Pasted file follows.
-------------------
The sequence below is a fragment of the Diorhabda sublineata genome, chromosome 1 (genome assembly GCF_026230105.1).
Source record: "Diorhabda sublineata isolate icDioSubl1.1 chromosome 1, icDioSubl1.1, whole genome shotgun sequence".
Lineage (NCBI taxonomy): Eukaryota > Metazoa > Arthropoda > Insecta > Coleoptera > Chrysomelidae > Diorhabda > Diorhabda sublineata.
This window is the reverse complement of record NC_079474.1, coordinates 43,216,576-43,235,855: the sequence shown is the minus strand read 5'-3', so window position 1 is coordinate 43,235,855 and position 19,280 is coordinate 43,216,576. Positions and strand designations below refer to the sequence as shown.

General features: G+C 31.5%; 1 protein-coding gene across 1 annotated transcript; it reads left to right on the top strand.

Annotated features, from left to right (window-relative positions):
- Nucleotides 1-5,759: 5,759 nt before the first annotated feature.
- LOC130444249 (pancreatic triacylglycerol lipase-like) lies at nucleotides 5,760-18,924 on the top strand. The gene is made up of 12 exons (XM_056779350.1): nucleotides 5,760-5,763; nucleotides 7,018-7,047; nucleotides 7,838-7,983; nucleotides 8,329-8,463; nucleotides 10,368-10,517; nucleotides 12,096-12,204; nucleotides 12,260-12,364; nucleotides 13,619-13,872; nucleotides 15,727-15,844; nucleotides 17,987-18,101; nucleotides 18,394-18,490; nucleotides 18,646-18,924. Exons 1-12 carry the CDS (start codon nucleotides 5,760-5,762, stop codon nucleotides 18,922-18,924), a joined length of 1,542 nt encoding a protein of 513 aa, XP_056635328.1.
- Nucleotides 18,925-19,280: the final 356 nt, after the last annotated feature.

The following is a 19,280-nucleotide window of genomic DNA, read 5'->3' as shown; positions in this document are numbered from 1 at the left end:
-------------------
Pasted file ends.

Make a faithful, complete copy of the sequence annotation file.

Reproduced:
The sequence below is a fragment of the Diorhabda sublineata genome, chromosome 1 (genome assembly GCF_026230105.1).
Source record: "Diorhabda sublineata isolate icDioSubl1.1 chromosome 1, icDioSubl1.1, whole genome shotgun sequence".
Lineage (NCBI taxonomy): Eukaryota > Metazoa > Arthropoda > Insecta > Coleoptera > Chrysomelidae > Diorhabda > Diorhabda sublineata.
This window is the reverse complement of record NC_079474.1, coordinates 43,216,576-43,235,855: the sequence shown is the minus strand read 5'-3', so window position 1 is coordinate 43,235,855 and position 19,280 is coordinate 43,216,576. Positions and strand designations below refer to the sequence as shown.

General features: G+C 31.5%; 1 protein-coding gene across 1 annotated transcript; it reads left to right on the top strand.

Annotated features, from left to right (window-relative positions):
- Nucleotides 1-5,759: 5,759 nt before the first annotated feature.
- LOC130444249 (pancreatic triacylglycerol lipase-like) lies at nucleotides 5,760-18,924 on the top strand. The gene is made up of 12 exons (XM_056779350.1): nucleotides 5,760-5,763; nucleotides 7,018-7,047; nucleotides 7,838-7,983; nucleotides 8,329-8,463; nucleotides 10,368-10,517; nucleotides 12,096-12,204; nucleotides 12,260-12,364; nucleotides 13,619-13,872; nucleotides 15,727-15,844; nucleotides 17,987-18,101; nucleotides 18,394-18,490; nucleotides 18,646-18,924. Exons 1-12 carry the CDS (start codon nucleotides 5,760-5,762, stop codon nucleotides 18,922-18,924), a joined length of 1,542 nt encoding a protein of 513 aa, XP_056635328.1.
- Nucleotides 18,925-19,280: the final 356 nt, after the last annotated feature.

The following is a 19,280-nucleotide window of genomic DNA, read 5'->3' as shown; positions in this document are numbered from 1 at the left end: